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How to license soundbites from a defunct TV show for an iPhone app?
February 1, 2010 3:08 PM   Subscribe

How would I go about obtaining licensing/permission to use soundbites from a no-longer-running major network show in an iPhone application?

Or even so, what department would I approach to make an official application for the now-defunct show? A search of the app store yields no results for neither the show name nor the main character's name.

On the other hand, if I created an unauthorized version, would the approval process immediately shoot me down? I'd prefer to take the high road in this case and obtain permission, or even partner with the network, rather than get denied by Apple on account of licensing issues.
posted by neilkod to Computers & Internet (3 answers total) 1 user marked this as a favorite
 
Contact the production company/studio behind the show.
posted by jjb at 4:36 PM on February 1, 2010


Contact the studio. But do your homework. For example, both ER and Babylon 5 are owned by Warner Brothers. Even though neither appeared to be when they aired. In other words you wouldn't contact NBC or the creators of the shows.
posted by CarlRossi at 7:20 PM on February 1, 2010


Your app will get through Apple's approval process as long as it doesn't crash, doesn't use any private APIs and doesn't show anything pornographic or otherwise verboten.

When you sign up to the dev program, you explicitly absolve Apple of any legal responsibility that might result from your app being on sale. This means that Apple don't care about intellectual property infringement until a third party contacts them about your app. When that happens you are notified and given 5 days to resolve the dispute with the complaining party. If you don't resolve it to the third party and Apple's satisfaction in the 5 days, your app will then be removed from sale.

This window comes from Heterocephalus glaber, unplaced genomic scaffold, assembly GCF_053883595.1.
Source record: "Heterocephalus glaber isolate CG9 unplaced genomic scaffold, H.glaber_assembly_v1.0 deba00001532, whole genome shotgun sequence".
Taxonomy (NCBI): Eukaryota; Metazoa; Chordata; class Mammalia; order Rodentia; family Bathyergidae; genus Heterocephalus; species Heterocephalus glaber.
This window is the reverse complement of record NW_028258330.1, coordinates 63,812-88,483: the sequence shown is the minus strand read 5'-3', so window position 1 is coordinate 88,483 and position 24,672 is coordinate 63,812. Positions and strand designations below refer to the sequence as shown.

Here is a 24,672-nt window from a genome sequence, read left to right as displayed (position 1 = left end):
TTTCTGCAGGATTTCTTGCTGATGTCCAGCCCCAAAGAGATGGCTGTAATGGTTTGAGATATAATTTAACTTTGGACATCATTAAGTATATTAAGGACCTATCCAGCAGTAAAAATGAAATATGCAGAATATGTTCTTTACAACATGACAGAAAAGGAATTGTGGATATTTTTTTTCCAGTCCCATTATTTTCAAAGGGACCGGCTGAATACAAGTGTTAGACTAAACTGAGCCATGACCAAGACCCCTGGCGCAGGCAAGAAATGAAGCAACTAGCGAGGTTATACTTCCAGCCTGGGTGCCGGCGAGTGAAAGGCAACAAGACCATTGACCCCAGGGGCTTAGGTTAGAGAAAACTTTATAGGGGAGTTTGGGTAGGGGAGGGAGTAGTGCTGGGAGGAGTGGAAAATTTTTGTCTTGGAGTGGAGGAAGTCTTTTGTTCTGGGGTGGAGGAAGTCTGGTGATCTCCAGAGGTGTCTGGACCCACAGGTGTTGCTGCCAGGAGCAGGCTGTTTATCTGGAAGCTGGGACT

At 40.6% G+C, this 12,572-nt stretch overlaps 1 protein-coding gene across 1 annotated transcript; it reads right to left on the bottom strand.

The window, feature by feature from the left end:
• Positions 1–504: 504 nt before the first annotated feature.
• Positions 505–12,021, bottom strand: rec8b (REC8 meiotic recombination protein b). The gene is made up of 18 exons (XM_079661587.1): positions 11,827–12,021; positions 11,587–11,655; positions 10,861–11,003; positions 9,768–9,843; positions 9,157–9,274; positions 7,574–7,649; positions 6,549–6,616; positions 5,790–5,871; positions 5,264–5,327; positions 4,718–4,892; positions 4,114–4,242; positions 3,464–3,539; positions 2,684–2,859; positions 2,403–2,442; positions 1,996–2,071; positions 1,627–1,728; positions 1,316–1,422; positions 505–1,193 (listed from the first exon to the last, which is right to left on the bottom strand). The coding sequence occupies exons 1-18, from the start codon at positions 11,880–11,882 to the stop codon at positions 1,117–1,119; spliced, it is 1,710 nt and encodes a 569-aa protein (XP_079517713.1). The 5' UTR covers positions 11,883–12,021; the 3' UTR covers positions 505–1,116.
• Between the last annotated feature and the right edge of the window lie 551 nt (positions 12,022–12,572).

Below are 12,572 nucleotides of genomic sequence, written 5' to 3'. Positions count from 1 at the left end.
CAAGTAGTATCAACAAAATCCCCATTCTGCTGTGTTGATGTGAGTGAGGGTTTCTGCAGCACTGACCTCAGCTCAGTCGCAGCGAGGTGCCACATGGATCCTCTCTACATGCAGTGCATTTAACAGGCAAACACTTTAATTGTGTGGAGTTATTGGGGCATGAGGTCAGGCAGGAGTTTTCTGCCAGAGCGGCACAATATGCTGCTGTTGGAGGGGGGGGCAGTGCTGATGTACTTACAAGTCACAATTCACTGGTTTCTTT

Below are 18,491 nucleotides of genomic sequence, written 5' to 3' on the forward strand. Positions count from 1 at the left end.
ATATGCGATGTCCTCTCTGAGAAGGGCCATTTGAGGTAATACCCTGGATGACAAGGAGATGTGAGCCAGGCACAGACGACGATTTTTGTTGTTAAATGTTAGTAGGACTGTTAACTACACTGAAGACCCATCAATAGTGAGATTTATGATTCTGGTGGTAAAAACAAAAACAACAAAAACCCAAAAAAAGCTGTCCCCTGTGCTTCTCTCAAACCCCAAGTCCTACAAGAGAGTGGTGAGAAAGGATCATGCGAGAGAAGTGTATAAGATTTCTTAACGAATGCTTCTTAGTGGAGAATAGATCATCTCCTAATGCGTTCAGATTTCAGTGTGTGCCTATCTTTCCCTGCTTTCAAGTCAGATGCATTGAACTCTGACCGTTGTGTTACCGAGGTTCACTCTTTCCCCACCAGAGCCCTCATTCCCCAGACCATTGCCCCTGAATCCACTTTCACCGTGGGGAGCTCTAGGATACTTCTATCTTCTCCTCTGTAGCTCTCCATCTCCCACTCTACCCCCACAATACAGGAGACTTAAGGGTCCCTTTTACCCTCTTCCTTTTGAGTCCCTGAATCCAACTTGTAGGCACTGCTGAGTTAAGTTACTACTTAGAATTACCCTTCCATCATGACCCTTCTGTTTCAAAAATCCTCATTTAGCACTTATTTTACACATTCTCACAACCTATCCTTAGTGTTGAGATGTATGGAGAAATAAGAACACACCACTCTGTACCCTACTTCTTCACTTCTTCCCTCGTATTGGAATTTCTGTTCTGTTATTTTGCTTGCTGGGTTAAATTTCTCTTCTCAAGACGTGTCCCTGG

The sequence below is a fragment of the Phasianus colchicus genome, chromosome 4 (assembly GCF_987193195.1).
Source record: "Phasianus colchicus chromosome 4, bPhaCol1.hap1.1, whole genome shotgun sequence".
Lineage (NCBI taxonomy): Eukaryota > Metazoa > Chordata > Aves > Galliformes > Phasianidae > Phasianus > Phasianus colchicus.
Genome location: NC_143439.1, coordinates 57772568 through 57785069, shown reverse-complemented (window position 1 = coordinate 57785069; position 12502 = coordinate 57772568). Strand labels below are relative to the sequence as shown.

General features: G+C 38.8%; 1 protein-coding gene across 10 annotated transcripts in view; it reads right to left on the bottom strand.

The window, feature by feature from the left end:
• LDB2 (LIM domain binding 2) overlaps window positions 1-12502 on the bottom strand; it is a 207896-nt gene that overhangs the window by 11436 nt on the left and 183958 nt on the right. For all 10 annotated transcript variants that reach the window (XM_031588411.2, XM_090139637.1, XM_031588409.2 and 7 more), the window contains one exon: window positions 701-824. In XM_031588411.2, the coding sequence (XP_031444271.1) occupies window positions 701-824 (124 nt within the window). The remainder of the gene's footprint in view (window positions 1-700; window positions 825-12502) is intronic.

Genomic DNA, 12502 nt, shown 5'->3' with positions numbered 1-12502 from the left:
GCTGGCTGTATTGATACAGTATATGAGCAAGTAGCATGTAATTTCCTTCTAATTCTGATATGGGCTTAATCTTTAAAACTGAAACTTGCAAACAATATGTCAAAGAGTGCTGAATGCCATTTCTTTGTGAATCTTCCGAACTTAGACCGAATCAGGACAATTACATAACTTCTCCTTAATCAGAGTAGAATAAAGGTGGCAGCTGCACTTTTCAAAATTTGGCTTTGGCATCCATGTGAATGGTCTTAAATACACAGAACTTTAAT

(Since the onus is on you to prove you've resolved the issue with the complainer, and they can ignore you, it would be an excellent way for devious people to quickly have competing apps removed from the store.)

I know of several developers who released first and asked permission later using copyrighted TV/Movie content. They both now have deals with the relevant property owners.

Also consider that owners of such properties will play hardball for licencing rights and you may end up giving them a large percentage of your revenue - and that's after Apple take their 30%.
posted by hjd at 8:07 PM on February 1, 2010


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